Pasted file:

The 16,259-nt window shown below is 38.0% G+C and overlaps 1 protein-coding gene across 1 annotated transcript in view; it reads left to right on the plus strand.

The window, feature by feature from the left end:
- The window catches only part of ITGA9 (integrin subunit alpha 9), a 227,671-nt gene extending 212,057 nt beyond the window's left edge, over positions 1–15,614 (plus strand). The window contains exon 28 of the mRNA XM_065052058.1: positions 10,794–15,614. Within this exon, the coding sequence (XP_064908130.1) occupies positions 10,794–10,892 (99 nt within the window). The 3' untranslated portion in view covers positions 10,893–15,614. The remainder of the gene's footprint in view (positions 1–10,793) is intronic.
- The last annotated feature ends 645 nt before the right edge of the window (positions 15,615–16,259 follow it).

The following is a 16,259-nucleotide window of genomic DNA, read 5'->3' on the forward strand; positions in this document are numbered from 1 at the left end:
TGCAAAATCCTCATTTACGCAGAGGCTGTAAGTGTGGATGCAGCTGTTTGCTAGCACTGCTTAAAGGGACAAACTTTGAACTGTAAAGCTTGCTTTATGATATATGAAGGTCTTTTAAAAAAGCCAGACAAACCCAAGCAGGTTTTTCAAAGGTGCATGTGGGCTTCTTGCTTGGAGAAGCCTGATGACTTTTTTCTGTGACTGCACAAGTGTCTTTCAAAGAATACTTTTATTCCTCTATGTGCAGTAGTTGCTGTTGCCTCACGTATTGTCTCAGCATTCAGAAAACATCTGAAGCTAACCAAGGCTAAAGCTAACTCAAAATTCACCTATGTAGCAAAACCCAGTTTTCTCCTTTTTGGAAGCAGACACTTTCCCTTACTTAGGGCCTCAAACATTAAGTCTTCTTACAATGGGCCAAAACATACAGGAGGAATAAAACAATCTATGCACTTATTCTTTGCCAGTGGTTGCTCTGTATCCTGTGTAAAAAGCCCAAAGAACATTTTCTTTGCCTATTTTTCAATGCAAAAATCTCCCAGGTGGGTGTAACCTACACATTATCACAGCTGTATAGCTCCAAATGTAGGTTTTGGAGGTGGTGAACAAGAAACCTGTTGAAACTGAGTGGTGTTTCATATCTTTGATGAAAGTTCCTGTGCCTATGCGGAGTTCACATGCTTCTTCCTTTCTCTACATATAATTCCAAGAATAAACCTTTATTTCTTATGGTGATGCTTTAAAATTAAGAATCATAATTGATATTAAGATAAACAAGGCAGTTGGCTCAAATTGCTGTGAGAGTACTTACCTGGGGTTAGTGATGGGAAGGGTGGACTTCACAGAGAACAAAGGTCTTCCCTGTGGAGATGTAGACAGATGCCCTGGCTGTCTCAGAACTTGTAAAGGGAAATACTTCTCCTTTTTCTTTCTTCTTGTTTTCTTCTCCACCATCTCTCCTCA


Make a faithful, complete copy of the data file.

The 16,259-nt window shown below is 38.0% G+C and overlaps 1 protein-coding gene across 1 annotated transcript in view; it reads left to right on the plus strand.

The window, feature by feature from the left end:
- The window catches only part of ITGA9 (integrin subunit alpha 9), a 227,671-nt gene extending 212,057 nt beyond the window's left edge, over positions 1–15,614 (plus strand). The window contains exon 28 of the mRNA XM_065052058.1: positions 10,794–15,614. Within this exon, the coding sequence (XP_064908130.1) occupies positions 10,794–10,892 (99 nt within the window). The 3' untranslated portion in view covers positions 10,893–15,614. The remainder of the gene's footprint in view (positions 1–10,793) is intronic.
- The last annotated feature ends 645 nt before the right edge of the window (positions 15,615–16,259 follow it).

The following is a 16,259-nucleotide window of genomic DNA, read 5'->3' on the forward strand; positions in this document are numbered from 1 at the left end:
TGCAAAATCCTCATTTACGCAGAGGCTGTAAGTGTGGATGCAGCTGTTTGCTAGCACTGCTTAAAGGGACAAACTTTGAACTGTAAAGCTTGCTTTATGATATATGAAGGTCTTTTAAAAAAGCCAGACAAACCCAAGCAGGTTTTTCAAAGGTGCATGTGGGCTTCTTGCTTGGAGAAGCCTGATGACTTTTTTCTGTGACTGCACAAGTGTCTTTCAAAGAATACTTTTATTCCTCTATGTGCAGTAGTTGCTGTTGCCTCACGTATTGTCTCAGCATTCAGAAAACATCTGAAGCTAACCAAGGCTAAAGCTAACTCAAAATTCACCTATGTAGCAAAACCCAGTTTTCTCCTTTTTGGAAGCAGACACTTTCCCTTACTTAGGGCCTCAAACATTAAGTCTTCTTACAATGGGCCAAAACATACAGGAGGAATAAAACAATCTATGCACTTATTCTTTGCCAGTGGTTGCTCTGTATCCTGTGTAAAAAGCCCAAAGAACATTTTCTTTGCCTATTTTTCAATGCAAAAATCTCCCAGGTGGGTGTAACCTACACATTATCACAGCTGTATAGCTCCAAATGTAGGTTTTGGAGGTGGTGAACAAGAAACCTGTTGAAACTGAGTGGTGTTTCATATCTTTGATGAAAGTTCCTGTGCCTATGCGGAGTTCACATGCTTCTTCCTTTCTCTACATATAATTCCAAGAATAAACCTTTATTTCTTATGGTGATGCTTTAAAATTAAGAATCATAATTGATATTAAGATAAACAAGGCAGTTGGCTCAAATTGCTGTGAGAGTACTTACCTGGGGTTAGTGATGGGAAGGGTGGACTTCACAGAGAACAAAGGTCTTCCCTGTGGAGATGTAGACAGATGCCCTGGCTGTCTCAGAACTTGTAAAGGGAAATACTTCTCCTTTTTCTTTCTTCTTGTTTTCTTCTCCACCATCTCTCCTCA